As culture wars pit us against each other, A Great Disorder looks to the myths that have shaped American identity and reveals how they have brought us to the brink of an existential crisis.
Red America and Blue America are so divided they could be two different countries, with wildly diverging views of why government exists and who counts as American. Their ideologies are grounded in different versions of American history, endorsing irreconcilable visions of patriotism and national identity.
A Great Disorder is a bold, urgent work that helps us make sense of today’s culture wars through a brilliant reconsideration of America’s foundational myths and their use in contemporary politics. Famous for his trilogy on the Myth of the Frontier, Richard Slotkin identifies five myths, born of different eras, that have shaped our conception of what it means to be American: the myths of the Frontier, the Founding, the Civil War (which he breaks into two opposing camps, Emancipation and the Lost Cause), and the Good War, embodied by the multiethnic platoon fighting for freedom. His argument is that while Trump and his MAGA followers have played up a frontier-inspired hostility to the federal government and rallied around Confederate symbols to champion a racially exclusive definition of American nationality, Blue America, taking its cue from the protest movements of the 1960s, envisions a limitlessly pluralistic country in which the federal government is the ultimate enforcer of rights and opportunities. American history—and the foundations of our democracy—have become a battleground. It is not clear at this time which vision will prevail.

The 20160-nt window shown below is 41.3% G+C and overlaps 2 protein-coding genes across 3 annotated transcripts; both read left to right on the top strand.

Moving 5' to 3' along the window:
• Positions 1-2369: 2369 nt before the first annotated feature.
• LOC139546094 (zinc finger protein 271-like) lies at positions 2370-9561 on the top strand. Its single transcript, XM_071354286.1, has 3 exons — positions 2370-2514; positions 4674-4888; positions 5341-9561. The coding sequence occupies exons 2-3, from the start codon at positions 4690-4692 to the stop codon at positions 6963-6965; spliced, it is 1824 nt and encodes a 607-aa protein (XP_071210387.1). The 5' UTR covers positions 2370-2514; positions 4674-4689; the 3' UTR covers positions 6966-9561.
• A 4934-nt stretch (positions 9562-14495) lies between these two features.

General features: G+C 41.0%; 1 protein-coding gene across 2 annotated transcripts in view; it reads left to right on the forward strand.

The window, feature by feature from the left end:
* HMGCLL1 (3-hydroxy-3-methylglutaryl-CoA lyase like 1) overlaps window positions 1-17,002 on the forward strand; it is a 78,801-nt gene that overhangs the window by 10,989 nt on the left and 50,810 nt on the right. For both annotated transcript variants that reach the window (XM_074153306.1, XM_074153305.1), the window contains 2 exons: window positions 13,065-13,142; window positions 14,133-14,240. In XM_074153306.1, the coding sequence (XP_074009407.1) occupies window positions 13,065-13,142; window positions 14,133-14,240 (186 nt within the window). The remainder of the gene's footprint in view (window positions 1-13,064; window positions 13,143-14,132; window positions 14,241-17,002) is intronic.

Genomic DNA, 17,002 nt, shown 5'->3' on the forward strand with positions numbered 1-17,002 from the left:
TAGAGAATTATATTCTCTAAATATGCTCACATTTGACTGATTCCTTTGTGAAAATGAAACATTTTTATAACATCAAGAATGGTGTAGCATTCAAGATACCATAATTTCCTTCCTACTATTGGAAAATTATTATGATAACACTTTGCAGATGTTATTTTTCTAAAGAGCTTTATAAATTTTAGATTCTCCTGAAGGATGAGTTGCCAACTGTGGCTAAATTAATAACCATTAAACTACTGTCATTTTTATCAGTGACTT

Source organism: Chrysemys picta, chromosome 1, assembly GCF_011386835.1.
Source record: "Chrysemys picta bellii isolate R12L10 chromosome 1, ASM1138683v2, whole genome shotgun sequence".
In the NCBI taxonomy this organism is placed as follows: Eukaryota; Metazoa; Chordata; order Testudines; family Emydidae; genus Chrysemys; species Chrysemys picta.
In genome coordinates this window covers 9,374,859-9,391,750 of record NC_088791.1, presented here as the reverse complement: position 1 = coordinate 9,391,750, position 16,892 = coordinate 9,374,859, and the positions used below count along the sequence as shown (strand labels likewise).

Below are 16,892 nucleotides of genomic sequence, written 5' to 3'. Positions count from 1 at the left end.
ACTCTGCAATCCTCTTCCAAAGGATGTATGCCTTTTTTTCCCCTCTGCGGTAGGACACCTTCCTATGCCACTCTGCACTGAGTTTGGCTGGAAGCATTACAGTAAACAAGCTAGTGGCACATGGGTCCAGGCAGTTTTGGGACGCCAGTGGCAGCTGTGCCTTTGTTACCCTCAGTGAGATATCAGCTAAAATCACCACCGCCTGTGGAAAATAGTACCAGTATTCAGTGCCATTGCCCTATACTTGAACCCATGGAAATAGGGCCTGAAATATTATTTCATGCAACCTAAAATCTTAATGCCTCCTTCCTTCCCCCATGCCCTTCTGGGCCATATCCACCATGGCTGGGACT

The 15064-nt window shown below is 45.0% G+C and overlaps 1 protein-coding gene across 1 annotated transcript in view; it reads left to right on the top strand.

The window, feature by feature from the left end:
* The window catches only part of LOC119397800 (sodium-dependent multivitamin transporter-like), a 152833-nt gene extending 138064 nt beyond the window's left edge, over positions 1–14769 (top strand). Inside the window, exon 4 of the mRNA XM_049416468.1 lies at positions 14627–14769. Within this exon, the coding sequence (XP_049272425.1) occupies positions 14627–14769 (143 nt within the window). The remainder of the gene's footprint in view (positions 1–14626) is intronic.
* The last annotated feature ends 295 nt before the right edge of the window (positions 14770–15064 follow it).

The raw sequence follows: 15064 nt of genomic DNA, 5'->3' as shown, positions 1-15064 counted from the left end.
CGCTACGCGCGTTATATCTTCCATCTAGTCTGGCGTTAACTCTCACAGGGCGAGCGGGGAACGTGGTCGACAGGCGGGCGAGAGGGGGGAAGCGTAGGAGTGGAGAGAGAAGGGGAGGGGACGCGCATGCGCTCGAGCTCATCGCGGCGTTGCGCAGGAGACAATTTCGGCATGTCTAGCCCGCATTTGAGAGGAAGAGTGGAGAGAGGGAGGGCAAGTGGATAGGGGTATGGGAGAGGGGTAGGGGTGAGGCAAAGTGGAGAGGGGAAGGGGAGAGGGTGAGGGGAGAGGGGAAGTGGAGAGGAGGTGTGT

Throughout his storied career, Richard Slotkin has worked tirelessly to pierce America’s fictions with facts. His new work chronicles the creation of our central myths and shows quite clearly how they have been mobilized by both sides of the contemporary culture wars. A Great Disorder is a must-read for anyone seeking to understand the past, present, and future possibilities of American democracy.
Here we see a master at work: Richard Slotkin takes five foundational myths—the stories that bind together the American experience—and explores how each one has shaped our shared history and infuses the present. A provocative culmination of Slotkin’s field-defining arguments on the place of violence in creating America, this book is a kind of decoder ring for understanding the ideologies, politics, and cultural productions of the current moment.
Richard Slotkin has shown, in three celebrated books, how the myths of the frontier have shaped American history, culture, politics, and institutions. Now, he reveals how America’s foundational myths have profoundly shaped its culture wars since the late 1990s. This book is a masterpiece, a fitting capstone to an extraordinary career. It should be required reading for all Americans, for it will change our understanding of the United States today.
A supple and dazzling paean to the democracy our mythology once inspired, then impeded, and now fatally distorts. It affirms W. E. B. Du Bois’s truth of truths: ‘the contested meanings of the color-line have been fundamental to the shaping of American nationality, politics—and mythology.’
- 528 pages
- 6-1/8 x 9-1/4 inches
- Belknap Press
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